Read Acts 10:1–22.
Most of us are familiar with the phrase “his eyes were bigger than his stomach.” We’ve been warned not to go grocery shopping when we are hungry. Why this warning? Because we are often tempted to buy food that looks and sounds good even though the items are not on our list and may not be very nutritious. There is definitely a connection between our stomach and our eyes. This connection can apply to our spiritual eyes as well as our physical eyes.
In the scripture portion from Acts 10 that was just shared, we see that when Peter was hungry God gave him a vision about food. But it wasn’t about his favorite foods or even food that he considered good for him. It was an assortment of foods that by tradition he wasn’t allowed to eat. He was puzzled and asked God what it meant. He had avoided those foods for what he thought were good, spiritual reasons. It was fine for other people to eat those foods, but certainly not him. Yet the voice in his vision answered (verse 15): “Do not call anything impure that God has made clean.” To get the point across, this answer came three times.
While Peter was still hungry and wondering what this vision meant, Cornelius’ men arrived at his door. When they explained why they were there, Peter understood the vision and went with them. He was to bring the gospel to seekers from another culture. His world was opened, and the kingdom of God was expanded that day. The Great Commission (Matthew 28:19, 20) was revealed to him as something beyond his own set of rules and customs.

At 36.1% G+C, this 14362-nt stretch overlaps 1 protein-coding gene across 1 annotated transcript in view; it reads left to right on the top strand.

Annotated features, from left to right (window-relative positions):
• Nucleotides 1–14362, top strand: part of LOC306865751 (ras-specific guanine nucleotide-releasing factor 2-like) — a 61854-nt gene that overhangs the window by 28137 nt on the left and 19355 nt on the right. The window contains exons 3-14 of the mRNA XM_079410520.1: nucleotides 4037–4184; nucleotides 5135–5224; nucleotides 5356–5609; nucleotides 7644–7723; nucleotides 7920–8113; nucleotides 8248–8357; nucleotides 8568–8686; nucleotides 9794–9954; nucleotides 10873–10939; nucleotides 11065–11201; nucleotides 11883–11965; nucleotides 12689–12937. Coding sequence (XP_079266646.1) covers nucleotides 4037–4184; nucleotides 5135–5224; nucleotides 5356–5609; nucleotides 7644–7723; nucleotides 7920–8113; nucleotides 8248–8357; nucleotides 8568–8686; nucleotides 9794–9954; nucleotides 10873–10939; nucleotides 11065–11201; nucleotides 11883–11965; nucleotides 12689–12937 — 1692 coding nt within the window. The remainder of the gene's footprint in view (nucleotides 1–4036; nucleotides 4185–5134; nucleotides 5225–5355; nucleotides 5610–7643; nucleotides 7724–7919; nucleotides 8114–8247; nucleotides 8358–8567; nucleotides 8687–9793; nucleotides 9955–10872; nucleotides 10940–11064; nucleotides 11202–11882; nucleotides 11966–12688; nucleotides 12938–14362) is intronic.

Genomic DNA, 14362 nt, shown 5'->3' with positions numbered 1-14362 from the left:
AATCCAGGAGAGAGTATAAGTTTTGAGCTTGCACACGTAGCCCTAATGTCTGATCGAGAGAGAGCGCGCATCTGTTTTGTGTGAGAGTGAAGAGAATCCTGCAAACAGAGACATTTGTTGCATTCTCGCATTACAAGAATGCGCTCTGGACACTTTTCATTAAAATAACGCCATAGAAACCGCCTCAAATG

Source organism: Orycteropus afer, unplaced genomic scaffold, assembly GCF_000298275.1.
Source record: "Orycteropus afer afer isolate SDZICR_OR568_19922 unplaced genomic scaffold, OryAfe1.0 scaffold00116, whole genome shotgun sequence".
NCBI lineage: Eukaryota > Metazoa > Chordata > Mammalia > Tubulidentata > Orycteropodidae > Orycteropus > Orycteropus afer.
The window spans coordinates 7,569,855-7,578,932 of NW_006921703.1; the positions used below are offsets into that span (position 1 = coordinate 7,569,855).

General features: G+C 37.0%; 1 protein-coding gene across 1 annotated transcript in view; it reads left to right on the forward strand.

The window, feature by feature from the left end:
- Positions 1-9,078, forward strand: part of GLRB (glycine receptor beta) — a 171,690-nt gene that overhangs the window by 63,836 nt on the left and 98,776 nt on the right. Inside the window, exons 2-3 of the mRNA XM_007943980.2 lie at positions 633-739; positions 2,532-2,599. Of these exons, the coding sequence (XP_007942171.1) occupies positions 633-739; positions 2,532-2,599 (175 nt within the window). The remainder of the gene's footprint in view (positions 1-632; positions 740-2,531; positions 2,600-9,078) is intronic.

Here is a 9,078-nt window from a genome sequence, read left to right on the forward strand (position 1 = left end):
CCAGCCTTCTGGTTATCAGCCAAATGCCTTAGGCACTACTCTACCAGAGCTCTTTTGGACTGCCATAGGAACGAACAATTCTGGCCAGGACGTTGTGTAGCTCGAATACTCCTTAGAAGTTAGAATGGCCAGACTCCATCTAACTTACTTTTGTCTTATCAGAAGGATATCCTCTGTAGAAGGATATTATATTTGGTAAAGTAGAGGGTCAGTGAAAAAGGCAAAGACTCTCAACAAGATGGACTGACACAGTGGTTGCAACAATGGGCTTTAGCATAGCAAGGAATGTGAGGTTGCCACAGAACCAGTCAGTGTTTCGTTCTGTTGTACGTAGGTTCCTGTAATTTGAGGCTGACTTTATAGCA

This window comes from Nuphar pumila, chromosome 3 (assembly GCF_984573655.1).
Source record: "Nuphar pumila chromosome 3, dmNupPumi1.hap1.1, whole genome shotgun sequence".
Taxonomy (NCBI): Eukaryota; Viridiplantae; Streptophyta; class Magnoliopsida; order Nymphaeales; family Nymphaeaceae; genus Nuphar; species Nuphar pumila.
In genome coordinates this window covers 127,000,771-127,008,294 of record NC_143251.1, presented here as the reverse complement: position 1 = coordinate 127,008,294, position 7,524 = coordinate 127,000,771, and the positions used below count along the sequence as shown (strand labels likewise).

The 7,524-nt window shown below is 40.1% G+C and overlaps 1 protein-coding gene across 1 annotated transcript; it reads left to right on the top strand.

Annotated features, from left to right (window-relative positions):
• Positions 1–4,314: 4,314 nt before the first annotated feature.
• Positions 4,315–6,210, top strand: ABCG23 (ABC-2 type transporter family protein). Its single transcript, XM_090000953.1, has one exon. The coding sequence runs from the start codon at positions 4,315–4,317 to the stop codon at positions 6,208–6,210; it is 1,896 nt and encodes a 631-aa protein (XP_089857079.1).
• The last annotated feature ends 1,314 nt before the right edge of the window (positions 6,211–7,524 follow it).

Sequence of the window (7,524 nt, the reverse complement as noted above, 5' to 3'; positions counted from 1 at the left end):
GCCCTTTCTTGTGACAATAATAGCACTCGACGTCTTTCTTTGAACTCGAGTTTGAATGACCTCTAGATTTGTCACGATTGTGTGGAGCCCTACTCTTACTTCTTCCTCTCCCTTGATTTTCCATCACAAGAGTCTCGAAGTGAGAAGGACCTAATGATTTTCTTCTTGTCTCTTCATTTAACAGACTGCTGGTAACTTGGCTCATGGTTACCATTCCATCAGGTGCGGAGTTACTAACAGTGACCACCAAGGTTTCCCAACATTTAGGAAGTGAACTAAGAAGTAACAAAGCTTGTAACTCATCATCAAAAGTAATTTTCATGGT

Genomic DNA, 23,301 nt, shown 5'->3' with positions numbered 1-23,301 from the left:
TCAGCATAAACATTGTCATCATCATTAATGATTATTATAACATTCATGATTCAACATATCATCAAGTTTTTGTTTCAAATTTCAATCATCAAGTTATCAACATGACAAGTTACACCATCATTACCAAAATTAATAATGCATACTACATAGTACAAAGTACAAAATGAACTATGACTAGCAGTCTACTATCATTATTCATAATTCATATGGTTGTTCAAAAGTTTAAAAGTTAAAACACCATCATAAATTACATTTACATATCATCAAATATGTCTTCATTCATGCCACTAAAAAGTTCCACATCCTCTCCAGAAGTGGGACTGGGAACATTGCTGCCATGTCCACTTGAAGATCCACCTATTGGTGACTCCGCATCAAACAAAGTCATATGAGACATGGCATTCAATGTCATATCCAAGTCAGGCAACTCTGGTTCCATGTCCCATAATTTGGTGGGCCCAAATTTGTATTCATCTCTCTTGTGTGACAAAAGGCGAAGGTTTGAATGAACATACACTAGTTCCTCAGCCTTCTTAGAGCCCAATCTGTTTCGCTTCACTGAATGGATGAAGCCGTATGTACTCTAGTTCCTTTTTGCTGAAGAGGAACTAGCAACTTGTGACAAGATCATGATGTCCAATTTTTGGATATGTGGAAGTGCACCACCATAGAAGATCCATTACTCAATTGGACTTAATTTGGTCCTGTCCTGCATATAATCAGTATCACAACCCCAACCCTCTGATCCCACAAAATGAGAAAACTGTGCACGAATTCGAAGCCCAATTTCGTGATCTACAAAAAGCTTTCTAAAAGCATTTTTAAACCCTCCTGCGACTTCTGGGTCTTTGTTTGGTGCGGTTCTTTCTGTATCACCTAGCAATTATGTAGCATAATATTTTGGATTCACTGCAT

Have you ever gone to someone’s home for a meal and they served something foreign to you? Maybe they served food from a culture different from yours. How did you react? I was taught as a child that if invited to a meal at someone’s home, I was to eat what was prepared and receive it happily and politely, even if it was something unusual. It was a sign of respect.
Later in life, I prepared for those situations by attending the meal hungry. I found I could eat anything if I was hungry. When I was a guest of someone from a different culture, I saw that they watched me as I ate with hopes that I would enjoy the meal. I saw that the meal was an important part of their family life, and I felt honored to be included in such an intimate show of love and unity as we passed the food around the table. Tonight we can imagine ourselves sitting around a table in a Kenyan home as we taste what they would serve each other.
We see in the Scriptures how God used unexpected methods to speak to His people. He gave a donkey a human’s voice to instruct the prophet Balaam. He set a bush on fire to speak through the flames to Moses. After causing loud noises of weather through the wind and thunder, He spoke to Elijah in a low whisper. And He used Peter’s hunger pangs to get his point across through a vision.
Has God stopped speaking to His people? Certainly not! Unlike our predecessors in the faith, we have the benefit of God’s complete Word to speak to us. However, He also still speaks through nature and our senses. He has spoken to me through the songs of birds, the smell of rain, the chill of a cold winter’s morning and unexpected visits from His animal creations. And yes, even in my hunger.
I hope you came to tonight’s meal hungry. Not only to be able to better appreciate the foreign dishes before you, but in your hunger that people in Kenya and other places who long for the love of Christ will know His love as you do.
In closing, read verse 3 and chorus of “The World for God,” The Salvation Army Song Book # 933.